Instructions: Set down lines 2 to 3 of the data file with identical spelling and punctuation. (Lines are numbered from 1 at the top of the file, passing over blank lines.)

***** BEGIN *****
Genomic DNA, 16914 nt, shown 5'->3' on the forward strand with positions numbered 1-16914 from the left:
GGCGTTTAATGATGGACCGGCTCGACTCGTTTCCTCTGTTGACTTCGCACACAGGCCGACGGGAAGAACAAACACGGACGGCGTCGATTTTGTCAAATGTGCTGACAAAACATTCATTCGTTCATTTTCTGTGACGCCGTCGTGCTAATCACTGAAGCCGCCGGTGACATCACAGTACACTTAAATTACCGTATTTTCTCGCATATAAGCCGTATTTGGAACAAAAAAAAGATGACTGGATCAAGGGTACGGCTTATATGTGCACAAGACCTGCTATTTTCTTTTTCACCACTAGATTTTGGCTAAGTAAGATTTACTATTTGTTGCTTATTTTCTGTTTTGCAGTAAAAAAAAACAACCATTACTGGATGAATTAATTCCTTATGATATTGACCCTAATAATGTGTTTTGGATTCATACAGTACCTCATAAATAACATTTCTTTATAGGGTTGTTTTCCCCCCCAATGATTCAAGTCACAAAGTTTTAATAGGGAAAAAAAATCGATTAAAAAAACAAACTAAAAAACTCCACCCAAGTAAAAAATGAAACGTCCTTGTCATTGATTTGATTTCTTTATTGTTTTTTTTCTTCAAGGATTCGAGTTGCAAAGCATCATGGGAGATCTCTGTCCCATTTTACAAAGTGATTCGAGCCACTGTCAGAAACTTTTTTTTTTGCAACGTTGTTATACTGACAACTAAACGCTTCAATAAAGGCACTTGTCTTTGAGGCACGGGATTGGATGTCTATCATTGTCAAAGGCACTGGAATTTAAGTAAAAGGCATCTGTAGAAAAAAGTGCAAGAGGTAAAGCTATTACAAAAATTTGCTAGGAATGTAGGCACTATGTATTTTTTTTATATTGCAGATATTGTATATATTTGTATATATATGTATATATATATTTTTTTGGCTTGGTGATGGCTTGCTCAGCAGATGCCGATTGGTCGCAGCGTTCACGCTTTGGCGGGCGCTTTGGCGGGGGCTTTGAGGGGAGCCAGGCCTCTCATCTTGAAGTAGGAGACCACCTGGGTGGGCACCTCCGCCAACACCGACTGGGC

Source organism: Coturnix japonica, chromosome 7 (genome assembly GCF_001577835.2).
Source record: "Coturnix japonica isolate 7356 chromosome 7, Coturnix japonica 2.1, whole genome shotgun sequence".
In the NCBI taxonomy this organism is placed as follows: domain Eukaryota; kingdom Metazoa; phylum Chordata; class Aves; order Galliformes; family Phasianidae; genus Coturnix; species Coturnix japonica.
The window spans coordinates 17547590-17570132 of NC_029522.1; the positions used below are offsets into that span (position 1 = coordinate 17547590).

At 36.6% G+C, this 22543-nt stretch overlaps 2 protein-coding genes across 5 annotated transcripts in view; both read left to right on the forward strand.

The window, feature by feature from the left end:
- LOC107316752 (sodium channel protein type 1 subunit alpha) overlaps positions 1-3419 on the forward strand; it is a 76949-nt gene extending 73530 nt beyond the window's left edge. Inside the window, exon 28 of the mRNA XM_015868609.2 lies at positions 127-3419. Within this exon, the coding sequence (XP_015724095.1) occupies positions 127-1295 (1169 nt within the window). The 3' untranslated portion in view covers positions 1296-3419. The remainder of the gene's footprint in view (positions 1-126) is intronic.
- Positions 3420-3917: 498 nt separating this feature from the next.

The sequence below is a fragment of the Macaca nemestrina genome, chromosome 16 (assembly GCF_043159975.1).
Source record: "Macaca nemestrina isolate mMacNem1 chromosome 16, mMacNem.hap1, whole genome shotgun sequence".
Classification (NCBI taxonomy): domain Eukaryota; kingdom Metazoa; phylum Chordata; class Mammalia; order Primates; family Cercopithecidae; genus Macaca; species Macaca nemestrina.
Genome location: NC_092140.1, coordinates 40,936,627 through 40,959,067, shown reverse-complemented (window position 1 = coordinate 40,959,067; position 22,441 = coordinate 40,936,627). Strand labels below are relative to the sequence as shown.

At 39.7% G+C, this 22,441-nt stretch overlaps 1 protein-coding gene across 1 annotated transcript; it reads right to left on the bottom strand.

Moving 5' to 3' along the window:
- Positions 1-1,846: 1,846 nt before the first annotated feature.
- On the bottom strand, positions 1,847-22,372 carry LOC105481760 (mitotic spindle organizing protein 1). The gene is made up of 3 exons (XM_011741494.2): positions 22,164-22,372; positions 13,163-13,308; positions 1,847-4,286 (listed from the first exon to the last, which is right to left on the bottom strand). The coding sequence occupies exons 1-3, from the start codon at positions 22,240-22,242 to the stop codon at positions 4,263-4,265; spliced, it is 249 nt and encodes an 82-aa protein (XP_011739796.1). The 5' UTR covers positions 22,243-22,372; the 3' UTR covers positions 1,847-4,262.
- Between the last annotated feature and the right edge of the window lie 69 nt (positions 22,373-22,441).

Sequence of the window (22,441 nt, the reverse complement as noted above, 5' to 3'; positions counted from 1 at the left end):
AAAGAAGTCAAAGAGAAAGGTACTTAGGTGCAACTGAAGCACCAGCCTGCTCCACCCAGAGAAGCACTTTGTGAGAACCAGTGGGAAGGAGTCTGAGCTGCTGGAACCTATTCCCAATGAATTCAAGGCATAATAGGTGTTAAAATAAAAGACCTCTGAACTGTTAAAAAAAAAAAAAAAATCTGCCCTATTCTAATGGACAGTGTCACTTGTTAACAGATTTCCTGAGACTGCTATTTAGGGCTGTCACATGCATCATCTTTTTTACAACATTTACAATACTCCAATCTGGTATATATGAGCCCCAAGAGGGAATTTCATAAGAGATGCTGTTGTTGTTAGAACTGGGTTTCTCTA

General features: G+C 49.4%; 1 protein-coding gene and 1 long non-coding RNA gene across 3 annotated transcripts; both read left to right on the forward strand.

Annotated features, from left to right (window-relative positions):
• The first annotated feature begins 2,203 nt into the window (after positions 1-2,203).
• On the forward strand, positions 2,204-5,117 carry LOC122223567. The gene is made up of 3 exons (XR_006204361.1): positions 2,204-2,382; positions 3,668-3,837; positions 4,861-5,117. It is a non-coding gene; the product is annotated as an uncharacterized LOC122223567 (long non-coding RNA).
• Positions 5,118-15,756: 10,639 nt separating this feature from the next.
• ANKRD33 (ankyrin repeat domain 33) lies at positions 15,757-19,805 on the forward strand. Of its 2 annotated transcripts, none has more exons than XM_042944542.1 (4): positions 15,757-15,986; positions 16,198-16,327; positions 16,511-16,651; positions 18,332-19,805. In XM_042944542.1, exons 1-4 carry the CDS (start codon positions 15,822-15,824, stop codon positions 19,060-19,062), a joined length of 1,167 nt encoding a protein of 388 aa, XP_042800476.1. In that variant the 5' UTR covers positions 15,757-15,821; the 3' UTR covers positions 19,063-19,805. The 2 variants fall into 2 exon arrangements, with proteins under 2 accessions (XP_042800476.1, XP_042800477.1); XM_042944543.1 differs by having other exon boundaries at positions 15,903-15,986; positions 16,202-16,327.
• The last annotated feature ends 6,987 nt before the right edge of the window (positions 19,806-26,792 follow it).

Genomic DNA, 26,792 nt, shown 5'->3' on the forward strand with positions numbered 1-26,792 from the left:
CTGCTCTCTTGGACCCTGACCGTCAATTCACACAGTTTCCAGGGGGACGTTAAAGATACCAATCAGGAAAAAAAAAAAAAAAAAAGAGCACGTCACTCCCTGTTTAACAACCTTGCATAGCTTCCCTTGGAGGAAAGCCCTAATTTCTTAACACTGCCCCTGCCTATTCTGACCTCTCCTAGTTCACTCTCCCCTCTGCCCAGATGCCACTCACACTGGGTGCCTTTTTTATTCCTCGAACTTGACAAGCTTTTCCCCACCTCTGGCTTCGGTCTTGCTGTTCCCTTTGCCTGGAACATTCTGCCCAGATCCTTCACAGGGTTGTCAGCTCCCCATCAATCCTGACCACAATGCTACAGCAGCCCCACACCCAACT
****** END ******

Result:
GGCGTTTAATGATGGACCGGCTCGACTCGTTTCCTCTGTTGACTTCGCACACAGGCCGACGGGAAGAACAAACACGGACGGCGTCGATTTTGTCAAATGTGCTGACAAAACATTCATTCGTTCATTTTCTGTGACGCCGTCGTGCTAATCACTGAAGCCGCCGGTGACATCACAGTACACTTAAATTACCGTATTTTCTCGCATATAAGCCGTATTTGGAACAAAAAAAAGATGACTGGATCAAGGGTACGGCTTATATGTGCACAAGACCTGCTATTTTCTTTTTCACCACTAGATTTTGGCTAAGTAAGATTTACTATTTGTTGCTTATTTTCTGTTTTGCAGTAAAAAAAAACAACCATTACTGGATGAATTAATTCCTTATGATATTGACCCTAATAATGTGTTTTGGATTCATACAGTACCTCATAAATAACATTTCTTTATAGGGTTGTTTTCCCCCCCAATGATTCAAGTCACAAAGTTTTAATAGGGAAAAAAAATCGATTAAAAAAACAAACTAAAAAACTCCACCCAAGTAAAAAATGAAACGTCCTTGTCATTGATTTGATTTCTTTATTGTTTTTTTTCTTCAAGGATTCGAGTTGCAAAGCATCATGGGAGATCTCTGTCCCATTTTACAAAGTGATTCGAGCCACTGTCAGAAACTTTTTTTTTTGCAACGTTGTTATACTGACAACTAAACGCTTCAATAAAGGCACTTGTCTTTGAGGCACGGGATTGGATGTCTATCATTGTCAAAGGCACTGGAATTTAAGTAAAAGGCATCTGTAGAAAAAAGTGCAAGAGGTAAAGCTATTACAAAAATTTGCTAGGAATGTAGGCACTATGTATTTTTTTTATATTGCAGATATTGTATATATTTGTATATATATGTATATATATATTTTTTTGGCTTGGTGATGGCTTGCTCAGCAGATGCCGATTGGTCGCAGCGTTCACGCTTTGGCGGGCGCTTTGGCGGGGGCTTTGAGGGGAGCCAGGCCTCTCATCTTGAAGTAGGAGACCACCTGGGTGGGCACCTCCGCCAACACCGACTGGGC

Source organism: Coturnix japonica, chromosome 7 (genome assembly GCF_001577835.2).